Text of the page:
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Definition: Booth, John Wilkes from Chambers Biographical Dictionary

1839-65

US assassin

Born in Baltimore, he became a successful actor in Washington, DC. In 1865 he entered into a conspiracy to avenge the defeat of the Confederates, and shot President Lincoln at Ford's Theatre, Washington, DC, on 14 April. He managed to escape to Virginia, but was tracked down and, refusing to surrender, was shot dead. He was the son of the actor Junius Booth and brother of Edwin Thomas Booth.

  • Smith, Gene American Gothic: The Story of America's Legendary Theatrical Family - Junius, Edwin, and John Wilkes Booth (1992).

Summary Article: Booth, John Wilkes
from American Civil War: The Definitive Encyclopedia and Document collection

Birth Date: April 26, 1838

Death Date: April 25, 1865

Professional actor and President Abraham Lincoln's assassin. John Wilkes Booth was born on April 26, 1838, in Bel Air, Maryland. He decided as a young man to pursue an acting career, and by the age of 17 he had made his national debut. Considered a talented actor, Booth toured much of the nation in road shows. As he honed his dramatic skills, he also seemed to grow emotionally unstable. By the late 1850s, he had become a fierce secessionist who believed that the South was being systematically oppressed and persecuted by Northern interests. So fixated was Booth on this thinking that even many Southerners found his obsession off-putting. In 1858 he joined a Virginia militia unit known as the Richmond Grays, which was activated during John Brown's Harpers Ferry Raid (October 16–18, 1859). Booth's hatred of Brown's extreme abolitionism led him to witness Brown's execution by hanging that December.

As the Civil War progressed, Booth continued to act, but as Union victories multiplied after 1863, his behavior became ever more strange and incomprehensible. It is quite likely that Booth was mentally ill by 1865. In the late spring of 1864, Booth gave up his acting career and became something of a drifter. By late 1864, he began consorting with Mary Surratt and her son John, who was a Confederate spy. They ran a boardinghouse not far from the White House in Washington, D.C.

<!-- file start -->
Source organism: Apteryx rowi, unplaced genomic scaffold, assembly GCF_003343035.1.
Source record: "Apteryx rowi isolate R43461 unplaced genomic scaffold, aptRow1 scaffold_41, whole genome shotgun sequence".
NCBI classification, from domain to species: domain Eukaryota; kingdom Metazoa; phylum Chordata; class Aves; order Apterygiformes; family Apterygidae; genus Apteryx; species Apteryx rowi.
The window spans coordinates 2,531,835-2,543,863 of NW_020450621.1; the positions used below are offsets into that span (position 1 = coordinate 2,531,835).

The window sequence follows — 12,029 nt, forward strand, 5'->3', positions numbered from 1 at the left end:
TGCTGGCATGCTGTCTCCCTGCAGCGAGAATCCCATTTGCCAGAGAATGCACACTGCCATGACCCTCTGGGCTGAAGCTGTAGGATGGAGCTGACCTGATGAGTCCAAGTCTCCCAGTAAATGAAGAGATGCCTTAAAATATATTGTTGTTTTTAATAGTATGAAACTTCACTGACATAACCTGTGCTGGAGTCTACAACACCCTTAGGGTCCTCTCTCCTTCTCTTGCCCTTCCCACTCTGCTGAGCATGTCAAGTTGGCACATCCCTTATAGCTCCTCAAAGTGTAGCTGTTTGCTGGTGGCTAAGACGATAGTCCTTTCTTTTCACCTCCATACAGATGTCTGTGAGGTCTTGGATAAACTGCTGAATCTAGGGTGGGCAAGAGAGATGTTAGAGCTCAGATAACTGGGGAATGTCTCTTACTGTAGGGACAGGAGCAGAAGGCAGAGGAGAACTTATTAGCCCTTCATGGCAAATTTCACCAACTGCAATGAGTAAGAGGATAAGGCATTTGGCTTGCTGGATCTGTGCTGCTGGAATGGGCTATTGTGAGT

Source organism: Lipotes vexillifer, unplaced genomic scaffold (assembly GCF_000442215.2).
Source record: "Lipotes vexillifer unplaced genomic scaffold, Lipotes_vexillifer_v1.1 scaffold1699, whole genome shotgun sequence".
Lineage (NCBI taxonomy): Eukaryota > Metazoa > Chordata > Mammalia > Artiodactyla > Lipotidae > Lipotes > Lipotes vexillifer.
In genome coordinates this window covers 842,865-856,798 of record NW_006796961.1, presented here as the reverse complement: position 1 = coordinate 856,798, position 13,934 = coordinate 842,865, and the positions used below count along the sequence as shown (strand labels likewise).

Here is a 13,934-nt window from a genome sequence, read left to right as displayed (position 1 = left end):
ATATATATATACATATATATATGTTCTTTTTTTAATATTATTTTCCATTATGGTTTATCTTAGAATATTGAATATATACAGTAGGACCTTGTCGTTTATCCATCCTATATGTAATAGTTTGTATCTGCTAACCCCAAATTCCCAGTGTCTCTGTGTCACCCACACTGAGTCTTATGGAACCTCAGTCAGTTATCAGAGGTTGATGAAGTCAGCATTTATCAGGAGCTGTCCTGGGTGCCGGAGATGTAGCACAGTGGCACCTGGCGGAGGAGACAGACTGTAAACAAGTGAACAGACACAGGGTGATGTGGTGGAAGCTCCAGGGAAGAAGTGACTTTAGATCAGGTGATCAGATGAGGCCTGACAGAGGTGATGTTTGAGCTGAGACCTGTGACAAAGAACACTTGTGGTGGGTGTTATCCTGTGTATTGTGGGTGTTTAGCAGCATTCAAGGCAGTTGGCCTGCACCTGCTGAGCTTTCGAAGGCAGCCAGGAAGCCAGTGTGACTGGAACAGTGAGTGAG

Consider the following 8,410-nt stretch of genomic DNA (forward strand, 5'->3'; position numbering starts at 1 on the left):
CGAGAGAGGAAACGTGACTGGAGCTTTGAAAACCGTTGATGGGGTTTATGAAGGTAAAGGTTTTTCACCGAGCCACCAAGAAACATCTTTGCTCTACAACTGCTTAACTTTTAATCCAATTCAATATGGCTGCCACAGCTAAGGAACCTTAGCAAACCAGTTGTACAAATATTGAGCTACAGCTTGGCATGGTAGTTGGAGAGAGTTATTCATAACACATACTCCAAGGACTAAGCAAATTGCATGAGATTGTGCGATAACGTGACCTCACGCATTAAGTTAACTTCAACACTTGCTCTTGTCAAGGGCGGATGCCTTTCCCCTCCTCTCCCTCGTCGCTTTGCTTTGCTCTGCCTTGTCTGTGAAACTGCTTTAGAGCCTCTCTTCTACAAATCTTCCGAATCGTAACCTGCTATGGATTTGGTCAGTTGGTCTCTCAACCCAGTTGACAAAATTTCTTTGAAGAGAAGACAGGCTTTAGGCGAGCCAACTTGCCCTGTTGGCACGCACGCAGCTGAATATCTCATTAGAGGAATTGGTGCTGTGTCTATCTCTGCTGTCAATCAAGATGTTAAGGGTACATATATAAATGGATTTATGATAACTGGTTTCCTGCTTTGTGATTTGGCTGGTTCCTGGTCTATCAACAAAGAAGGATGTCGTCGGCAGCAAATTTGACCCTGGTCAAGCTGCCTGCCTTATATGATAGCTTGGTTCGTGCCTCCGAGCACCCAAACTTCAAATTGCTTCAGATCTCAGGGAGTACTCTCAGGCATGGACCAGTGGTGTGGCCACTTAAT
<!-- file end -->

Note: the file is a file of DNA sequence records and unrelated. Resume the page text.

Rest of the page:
Soon enough, Booth hatched a plot to ambush Lincoln's coach, kidnap the president, transport him to the South, and ransom him for Confederate prisoners. Booth attracted a small retinue of followers and coconspirators, but an attempt to kidnap Lincoln on March 17, 1865, was called off at the last moment. Increasingly delusional, Booth now plotted a group assassination against Lincoln and some of his cabinet members. On April 14, 1865, Booth, acting alone, stole into Ford's Theatre in Washington, made his way to the presidential box, and shot Lincoln in the head in front of his horrified wife and several other spectators. Lincoln died the following morning.

Booth broke his left leg as he leapt from the box to the stage below during his getaway, but he managed to escape and for a time eluded a small army of Federals bent on tracking him down. Finally, on April 25, 1865, after an 11-day dragnet, Booth was discovered hiding in a barn on Richard H. Garrett's farm just south of Port Royal in northeastern Virginia. The Union soldiers demanded that Booth surrender. When he refused, they set the barn on fire. As he sought to escape the flames, Booth was shot and killed by Sergeant Boston Corbett.

Actor John Wilkes Booth, an ardent advocate of the Confederacy, mortally wounded President Abraham Lincoln on April 14, 1865, at Ford's Theater in Washington, D.C., where Lincoln and his wife were watching a play. Booth was later hunted down and killed. (Library of Congress)

See also

Ford's Theatre; Harpers Ferry, Virginia, John Brown's Raid on; Lincoln Assassination; Surratt, John Harrison; Surratt, Mary Elizabeth Jenkins

Further Reading
  • Lewis, Lloyd. The Assassination of Lincoln: Myth and Reality. University of Nebraska Press Lincoln, 2000.
  • Reck, W. Emerson. Abraham Lincoln: His Last Twenty-Four Hours. McFarland Jefferson NC, 1987.
  • Paul G. Pierpaoli Jr.
    Copyright 2013 by Spencer C. Tucker

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